Is it any wonder why lots of people like me who grew up in the UMC system turned away because we couldn’t stand the hypocrisy. The church I go to is very small and accepting and inclusive of everyone. No exceptions. I have been to churches where I took folks with special needs – that God created, and was asked not to return for no other reason than the fact that the person I was with had a disability. It is absolutely unacceptable. Then, these same people want to talk about how they are Christian and you need to choose them or you are not worthwhile. It turns my stomach. By the way, I quit the UMC church when my married minister kept coming to my apartment uninvited all hours of the day and night, for no special purpose, mind you.
Thanks so much Steve, for your continued recognition of Course of Study, as well as your excellent teaching in COS. Your work helped to change and channel MY life! Your thoughts here are appreciated!
I think the Texas conference is forgetting most of all that it is those second career pastors that have kept the doors of the Methodist church open since 1995.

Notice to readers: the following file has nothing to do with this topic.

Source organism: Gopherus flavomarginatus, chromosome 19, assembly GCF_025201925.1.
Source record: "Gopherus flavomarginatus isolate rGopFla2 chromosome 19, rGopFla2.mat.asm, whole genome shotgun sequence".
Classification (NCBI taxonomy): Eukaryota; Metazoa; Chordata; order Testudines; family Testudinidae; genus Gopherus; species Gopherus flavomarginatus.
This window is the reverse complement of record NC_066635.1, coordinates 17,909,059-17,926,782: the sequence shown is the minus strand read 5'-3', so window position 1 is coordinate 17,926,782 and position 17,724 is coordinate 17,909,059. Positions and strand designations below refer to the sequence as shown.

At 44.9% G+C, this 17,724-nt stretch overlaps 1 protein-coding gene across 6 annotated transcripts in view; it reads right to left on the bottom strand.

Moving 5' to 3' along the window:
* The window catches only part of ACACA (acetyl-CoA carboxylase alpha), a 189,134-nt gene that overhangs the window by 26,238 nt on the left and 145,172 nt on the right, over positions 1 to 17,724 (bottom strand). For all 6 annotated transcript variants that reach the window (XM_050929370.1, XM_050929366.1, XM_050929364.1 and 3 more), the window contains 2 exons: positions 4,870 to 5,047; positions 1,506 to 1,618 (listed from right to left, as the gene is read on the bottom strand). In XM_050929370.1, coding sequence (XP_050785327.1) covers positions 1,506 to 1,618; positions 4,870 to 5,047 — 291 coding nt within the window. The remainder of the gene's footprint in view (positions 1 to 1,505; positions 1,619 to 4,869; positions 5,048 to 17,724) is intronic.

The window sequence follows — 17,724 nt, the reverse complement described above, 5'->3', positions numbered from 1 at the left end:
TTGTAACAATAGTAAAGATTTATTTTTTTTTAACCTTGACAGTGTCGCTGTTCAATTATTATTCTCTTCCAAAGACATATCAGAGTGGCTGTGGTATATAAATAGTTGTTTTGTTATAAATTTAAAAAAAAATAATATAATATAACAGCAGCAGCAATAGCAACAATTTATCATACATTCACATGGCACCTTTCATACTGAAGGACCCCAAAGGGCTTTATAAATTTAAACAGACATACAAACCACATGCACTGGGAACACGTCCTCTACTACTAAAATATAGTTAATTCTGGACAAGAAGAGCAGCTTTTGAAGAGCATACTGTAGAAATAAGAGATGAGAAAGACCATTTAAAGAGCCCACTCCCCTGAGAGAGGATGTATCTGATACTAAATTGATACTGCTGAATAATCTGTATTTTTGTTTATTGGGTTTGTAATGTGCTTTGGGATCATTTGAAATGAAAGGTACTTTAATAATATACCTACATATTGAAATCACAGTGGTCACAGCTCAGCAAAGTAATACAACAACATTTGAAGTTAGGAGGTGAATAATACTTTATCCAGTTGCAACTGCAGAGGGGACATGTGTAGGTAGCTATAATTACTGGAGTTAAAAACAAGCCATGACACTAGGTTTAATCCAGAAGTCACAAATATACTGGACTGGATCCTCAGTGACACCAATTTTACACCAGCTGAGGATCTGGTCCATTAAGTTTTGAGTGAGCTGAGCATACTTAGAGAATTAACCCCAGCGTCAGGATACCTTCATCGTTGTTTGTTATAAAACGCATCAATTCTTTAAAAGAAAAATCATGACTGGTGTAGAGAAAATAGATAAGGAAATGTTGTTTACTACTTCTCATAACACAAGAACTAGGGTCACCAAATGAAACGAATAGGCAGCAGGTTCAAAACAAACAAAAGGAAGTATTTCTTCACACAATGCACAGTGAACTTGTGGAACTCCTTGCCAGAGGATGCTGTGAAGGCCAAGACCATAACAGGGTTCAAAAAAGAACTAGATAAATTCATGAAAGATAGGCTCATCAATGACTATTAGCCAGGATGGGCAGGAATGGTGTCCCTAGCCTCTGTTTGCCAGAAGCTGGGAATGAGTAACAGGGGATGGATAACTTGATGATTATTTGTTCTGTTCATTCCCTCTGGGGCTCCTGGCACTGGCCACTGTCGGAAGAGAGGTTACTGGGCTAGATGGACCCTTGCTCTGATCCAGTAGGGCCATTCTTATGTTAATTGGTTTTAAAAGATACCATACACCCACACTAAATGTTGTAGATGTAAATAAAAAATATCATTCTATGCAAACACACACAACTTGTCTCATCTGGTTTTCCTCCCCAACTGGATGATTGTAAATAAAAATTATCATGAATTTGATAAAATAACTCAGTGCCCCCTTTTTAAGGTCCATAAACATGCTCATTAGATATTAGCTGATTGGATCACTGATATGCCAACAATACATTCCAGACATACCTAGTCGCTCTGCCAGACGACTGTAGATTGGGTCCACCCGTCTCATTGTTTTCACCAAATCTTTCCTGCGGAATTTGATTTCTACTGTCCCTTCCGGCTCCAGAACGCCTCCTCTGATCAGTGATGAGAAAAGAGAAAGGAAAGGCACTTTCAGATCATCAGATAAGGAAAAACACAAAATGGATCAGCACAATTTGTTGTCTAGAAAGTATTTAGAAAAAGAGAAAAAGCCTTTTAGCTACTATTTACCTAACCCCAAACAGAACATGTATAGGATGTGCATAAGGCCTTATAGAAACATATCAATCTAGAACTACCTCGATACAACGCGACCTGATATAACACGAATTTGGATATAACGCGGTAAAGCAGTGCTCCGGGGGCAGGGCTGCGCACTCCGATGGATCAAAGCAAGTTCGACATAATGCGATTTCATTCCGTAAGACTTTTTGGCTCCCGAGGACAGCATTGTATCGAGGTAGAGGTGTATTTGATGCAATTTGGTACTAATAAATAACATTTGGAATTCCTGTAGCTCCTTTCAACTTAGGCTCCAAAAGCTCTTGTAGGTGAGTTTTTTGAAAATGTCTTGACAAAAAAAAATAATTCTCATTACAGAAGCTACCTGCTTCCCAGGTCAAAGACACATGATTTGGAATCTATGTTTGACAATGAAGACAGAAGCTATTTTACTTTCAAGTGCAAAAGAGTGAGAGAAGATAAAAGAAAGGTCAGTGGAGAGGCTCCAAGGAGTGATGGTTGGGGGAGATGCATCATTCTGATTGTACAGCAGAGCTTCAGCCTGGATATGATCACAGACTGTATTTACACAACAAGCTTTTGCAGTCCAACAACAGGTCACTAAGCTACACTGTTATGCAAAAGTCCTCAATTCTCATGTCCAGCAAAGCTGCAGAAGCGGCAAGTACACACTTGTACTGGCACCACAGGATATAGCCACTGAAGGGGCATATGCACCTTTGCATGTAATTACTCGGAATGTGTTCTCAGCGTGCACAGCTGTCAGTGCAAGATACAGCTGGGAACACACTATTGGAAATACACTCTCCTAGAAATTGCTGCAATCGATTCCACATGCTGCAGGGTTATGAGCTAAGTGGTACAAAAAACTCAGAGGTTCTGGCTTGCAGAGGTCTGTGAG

I am 68 and became a “second-career” Licensed Local Pastor in the Holston Conference last year. My previous jobs were as a government official and college professor. The Call came late in life after I had sought the Lord’s will about that kind of a move often during my secular career. I have more education than probably the majority of Elders in the Conference (three master’s and a doctorate), but did see the error in seeking ordination at my late point in life — especially if I were to displace a younger and more talented candidate with a longer span of Christian Service before him or her. I must say for the record, though, that as a part-time rural UMC pastor in the mountains of Virginia I feel blessed that the UMC has allowed me to answer my God-given Call rather than changing denominations. (I feel almost like Moses starting to lead the Chosen People in his very old age!) I guess the only real argument that I add to this debate is to suggest we might want to think not just of the quantity of years a person might offer, but the quality of what God wants to do through them. That is so hard for us to measure as at least to suggest extreme caution before making the Texas-type change.